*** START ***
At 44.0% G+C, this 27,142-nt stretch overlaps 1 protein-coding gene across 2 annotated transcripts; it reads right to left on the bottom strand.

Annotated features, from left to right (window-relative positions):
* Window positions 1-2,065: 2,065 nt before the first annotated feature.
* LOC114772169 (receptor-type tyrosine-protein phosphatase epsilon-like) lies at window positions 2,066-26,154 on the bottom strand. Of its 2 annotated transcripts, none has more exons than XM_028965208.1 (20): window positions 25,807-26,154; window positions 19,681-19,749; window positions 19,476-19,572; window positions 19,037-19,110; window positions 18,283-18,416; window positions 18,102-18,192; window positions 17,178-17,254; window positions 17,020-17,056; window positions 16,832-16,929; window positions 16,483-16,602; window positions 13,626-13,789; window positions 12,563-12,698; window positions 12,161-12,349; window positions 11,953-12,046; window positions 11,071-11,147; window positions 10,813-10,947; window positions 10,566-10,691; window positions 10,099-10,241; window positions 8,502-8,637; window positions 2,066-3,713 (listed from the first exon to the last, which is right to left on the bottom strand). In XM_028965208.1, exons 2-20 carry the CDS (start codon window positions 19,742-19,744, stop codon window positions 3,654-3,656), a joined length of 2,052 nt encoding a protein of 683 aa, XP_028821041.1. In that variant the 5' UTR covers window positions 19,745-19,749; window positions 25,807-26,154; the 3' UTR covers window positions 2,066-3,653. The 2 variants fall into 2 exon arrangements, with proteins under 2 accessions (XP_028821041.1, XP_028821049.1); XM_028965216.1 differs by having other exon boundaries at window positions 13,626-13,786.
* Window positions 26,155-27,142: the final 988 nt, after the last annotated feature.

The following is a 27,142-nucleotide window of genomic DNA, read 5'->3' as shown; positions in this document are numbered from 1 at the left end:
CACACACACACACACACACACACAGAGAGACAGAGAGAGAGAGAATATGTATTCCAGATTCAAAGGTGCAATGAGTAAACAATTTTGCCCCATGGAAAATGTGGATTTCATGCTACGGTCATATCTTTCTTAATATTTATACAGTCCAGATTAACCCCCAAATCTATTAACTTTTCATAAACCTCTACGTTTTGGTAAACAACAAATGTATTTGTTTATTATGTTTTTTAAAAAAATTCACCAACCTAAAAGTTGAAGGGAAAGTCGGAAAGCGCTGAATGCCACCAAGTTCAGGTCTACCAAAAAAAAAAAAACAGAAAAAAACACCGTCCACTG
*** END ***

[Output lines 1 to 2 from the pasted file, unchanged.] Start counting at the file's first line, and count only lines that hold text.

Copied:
At 44.0% G+C, this 27,142-nt stretch overlaps 1 protein-coding gene across 2 annotated transcripts; it reads right to left on the bottom strand.

Annotated features, from left to right (window-relative positions):